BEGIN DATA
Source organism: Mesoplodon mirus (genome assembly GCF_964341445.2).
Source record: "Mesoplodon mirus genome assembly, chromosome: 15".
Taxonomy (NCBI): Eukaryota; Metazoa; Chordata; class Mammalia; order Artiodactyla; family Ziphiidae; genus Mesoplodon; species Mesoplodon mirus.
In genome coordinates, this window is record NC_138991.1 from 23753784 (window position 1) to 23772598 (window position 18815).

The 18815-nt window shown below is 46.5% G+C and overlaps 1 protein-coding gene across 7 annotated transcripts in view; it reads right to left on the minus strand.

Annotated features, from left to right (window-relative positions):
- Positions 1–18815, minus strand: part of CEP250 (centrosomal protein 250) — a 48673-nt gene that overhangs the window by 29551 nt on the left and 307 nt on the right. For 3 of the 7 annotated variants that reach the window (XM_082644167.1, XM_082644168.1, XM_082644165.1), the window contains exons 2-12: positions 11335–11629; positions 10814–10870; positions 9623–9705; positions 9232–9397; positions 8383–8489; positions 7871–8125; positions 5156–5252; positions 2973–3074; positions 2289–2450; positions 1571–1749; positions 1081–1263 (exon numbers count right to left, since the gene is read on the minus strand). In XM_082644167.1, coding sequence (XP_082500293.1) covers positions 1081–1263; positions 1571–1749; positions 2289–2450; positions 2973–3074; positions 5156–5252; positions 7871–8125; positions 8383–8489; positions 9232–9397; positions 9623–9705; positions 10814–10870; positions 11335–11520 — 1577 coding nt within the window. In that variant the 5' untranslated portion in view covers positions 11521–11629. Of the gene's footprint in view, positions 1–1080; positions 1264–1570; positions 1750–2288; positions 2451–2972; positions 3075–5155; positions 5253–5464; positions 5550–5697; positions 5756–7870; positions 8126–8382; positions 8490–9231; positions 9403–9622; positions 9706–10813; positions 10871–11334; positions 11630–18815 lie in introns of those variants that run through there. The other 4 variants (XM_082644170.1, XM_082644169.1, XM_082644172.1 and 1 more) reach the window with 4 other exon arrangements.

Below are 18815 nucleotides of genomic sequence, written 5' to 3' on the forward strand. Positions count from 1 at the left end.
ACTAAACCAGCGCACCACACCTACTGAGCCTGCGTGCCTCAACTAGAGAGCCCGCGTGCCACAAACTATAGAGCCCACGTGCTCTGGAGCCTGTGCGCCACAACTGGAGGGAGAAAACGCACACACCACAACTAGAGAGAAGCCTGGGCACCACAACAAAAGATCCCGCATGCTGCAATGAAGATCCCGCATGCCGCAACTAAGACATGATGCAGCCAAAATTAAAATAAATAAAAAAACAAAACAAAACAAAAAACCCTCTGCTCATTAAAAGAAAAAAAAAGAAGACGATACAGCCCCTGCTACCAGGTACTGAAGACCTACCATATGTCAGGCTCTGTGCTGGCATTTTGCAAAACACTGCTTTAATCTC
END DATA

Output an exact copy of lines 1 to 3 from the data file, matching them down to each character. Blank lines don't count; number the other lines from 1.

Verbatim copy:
Source organism: Mesoplodon mirus (genome assembly GCF_964341445.2).
Source record: "Mesoplodon mirus genome assembly, chromosome: 15".
Taxonomy (NCBI): Eukaryota; Metazoa; Chordata; class Mammalia; order Artiodactyla; family Ziphiidae; genus Mesoplodon; species Mesoplodon mirus.